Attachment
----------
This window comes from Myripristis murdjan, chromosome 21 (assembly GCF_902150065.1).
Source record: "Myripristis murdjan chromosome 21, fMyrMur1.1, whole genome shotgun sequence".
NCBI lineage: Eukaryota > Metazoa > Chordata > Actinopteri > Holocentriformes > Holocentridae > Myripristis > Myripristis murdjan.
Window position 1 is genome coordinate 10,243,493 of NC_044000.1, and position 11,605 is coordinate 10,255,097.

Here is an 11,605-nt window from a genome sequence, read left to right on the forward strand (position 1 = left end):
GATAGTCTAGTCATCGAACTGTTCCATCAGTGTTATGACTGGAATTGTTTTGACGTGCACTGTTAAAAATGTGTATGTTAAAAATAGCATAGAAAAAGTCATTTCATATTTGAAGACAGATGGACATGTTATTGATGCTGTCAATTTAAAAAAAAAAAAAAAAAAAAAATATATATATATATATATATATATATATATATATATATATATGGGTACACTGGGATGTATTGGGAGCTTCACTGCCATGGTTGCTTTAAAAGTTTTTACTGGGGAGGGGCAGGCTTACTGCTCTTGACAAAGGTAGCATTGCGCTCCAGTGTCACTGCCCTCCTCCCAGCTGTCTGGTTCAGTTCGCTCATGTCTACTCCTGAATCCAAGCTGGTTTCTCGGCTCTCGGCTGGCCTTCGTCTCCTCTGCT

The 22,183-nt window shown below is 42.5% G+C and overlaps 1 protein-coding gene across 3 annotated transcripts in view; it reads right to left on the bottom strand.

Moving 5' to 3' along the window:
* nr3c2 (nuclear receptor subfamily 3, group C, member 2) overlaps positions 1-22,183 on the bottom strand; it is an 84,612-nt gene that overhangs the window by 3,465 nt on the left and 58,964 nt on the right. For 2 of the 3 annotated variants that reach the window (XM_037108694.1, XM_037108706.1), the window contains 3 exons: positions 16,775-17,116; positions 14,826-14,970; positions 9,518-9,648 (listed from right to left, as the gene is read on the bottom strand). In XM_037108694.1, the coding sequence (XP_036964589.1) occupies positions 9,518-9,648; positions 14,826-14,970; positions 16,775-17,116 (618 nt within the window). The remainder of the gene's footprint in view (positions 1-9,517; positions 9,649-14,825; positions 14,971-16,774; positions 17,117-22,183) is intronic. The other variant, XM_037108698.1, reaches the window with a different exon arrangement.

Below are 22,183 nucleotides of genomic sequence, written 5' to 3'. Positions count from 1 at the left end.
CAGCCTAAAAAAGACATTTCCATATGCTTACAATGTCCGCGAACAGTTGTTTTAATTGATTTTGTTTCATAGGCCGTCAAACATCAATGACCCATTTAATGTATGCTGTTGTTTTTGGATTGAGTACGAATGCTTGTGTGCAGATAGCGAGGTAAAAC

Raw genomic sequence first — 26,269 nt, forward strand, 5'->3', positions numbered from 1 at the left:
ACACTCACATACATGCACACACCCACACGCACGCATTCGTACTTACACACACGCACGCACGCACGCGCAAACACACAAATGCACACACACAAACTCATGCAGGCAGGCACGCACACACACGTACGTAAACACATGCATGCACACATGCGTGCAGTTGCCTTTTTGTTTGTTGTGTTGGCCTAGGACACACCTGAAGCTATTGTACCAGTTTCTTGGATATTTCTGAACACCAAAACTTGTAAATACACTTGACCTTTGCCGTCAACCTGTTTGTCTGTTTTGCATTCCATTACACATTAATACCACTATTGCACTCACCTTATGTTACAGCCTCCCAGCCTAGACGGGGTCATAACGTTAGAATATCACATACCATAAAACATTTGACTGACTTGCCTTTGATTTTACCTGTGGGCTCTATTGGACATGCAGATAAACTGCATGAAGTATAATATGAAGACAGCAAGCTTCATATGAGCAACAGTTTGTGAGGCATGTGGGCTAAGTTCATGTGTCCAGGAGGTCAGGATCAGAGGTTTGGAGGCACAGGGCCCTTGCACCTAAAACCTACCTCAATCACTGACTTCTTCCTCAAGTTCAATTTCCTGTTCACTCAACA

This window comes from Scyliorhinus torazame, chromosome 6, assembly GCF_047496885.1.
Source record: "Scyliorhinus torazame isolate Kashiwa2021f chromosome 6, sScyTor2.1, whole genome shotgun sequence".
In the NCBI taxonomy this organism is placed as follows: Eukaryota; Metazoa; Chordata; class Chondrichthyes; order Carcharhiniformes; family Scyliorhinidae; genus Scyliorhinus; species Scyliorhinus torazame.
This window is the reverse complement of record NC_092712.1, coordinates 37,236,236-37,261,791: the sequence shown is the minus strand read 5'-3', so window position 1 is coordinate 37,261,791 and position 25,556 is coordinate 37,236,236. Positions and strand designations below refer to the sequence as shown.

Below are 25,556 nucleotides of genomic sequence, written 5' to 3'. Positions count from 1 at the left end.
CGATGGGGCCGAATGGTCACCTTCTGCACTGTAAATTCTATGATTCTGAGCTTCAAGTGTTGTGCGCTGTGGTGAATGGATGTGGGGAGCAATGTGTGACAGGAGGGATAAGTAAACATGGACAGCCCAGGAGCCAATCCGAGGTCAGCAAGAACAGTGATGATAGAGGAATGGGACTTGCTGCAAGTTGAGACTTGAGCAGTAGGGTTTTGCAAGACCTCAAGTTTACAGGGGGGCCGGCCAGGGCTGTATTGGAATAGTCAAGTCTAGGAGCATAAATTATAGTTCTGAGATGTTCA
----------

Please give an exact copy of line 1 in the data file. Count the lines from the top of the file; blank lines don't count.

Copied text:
This window comes from Myripristis murdjan, chromosome 21 (assembly GCF_902150065.1).